Foundation seeks a HEARTSafe Community

The Holy Rosary Foundation has its sights set on making Miles City a HEARTSafe Community.

And, in the attempt to help the city achieve the distinguished American Heart Association designation, the group is gunning to train 1,000 volunteers in hands-only CPR, as well as increase the supply of heart defibrillators in public buildings around town.

The underlying motive is to save lives, said Jackie Muri of the Foundation, which supports Holy Rosary Healthcare, including the hospital, in Miles City. Immediate care using chest compressions or a defibrillator, a device which jump starts the heart, is often essential to surviving cardiac arrest, she said.

Muri cites some sobering American Heart Association statistics that reveal about 70 percent of Americans feel helpless to act when encountering a heart attack victim due to a lack of knowledge about CPR, or fear that they will cause additional harm to the victim.

That’s too bad, because about 90 percent of people who suffer out-of-hospital heart attacks perish. The good news, Muri said, is that CPR “can triple the chance of survival.”

To date the Foundation’s efforts, conducted in conjunction with the Heart Association and St. Vincent Healthcare, have been a two-pronged attack on heart disease in rural Montana.

The Foundation, through public training sessions, is promoting the use of hands-only CPR, which eliminates the mouth-to-mouth breathing involved in traditional CPR.

“It’s easy to learn; two simple steps,” Muri said of hands-only CPR. “Step one, you call 911; step two, you give firm, consistent pumps to the chest to the beat of (the song) Staying Alive.”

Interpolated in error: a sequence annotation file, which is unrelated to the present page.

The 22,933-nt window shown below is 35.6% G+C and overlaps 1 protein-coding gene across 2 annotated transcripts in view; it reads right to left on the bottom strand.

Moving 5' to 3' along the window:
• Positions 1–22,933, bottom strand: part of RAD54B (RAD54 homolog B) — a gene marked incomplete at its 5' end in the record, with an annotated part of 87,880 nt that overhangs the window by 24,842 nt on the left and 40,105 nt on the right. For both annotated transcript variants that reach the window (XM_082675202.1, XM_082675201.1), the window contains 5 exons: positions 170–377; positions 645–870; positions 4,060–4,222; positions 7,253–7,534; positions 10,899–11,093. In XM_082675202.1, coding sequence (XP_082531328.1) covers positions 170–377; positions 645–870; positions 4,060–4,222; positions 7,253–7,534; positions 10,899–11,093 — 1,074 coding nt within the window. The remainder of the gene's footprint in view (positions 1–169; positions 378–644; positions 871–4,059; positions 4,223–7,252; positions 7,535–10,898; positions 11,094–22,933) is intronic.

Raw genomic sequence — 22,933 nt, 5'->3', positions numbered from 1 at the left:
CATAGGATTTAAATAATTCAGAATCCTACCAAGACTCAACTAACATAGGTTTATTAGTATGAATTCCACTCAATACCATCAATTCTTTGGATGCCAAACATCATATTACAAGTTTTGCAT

That fact helps make the training sessions fun, Muri said, noting they come complete with disco music.

Dozens of local residents have been trained at community events including the Holy Rosary Family Olympics and the PRCA Rodeo at the Eastern Montana Fair.

The free training takes about five minutes, and is easily remembered. Just in case, participants are given take-home materials for reference.

Muri said the Foundation is offering free training sessions to groups of 20 or more at businesses, agencies, schools and nonprofits within 50 miles of Miles City.

“We’d love to train 1,000 people,” Muri said. “That’s our goal.” Call (406) 233-4043 to inquire about a training session.

The Foundation is also working to increase the supply of defibrillators in the community, and is taking an inventory of defibrillators in town in order to determine where more might be needed.

It recently donated the devices for five high-traffic locations in the city — the Custer County Courthouse, the Miles City City Hall, First Presbyterian Church, the Eastern Montana Fairgrounds, and the Range Riders Museum. A defibrillator was also given to the Prairie County Clinic in Terry.

Muri said the defibrillators were delivered, and dozens of workers and officials at each location were trained in the use of the devices, which will allow them to resuscitate victims wherever defibrillators are found.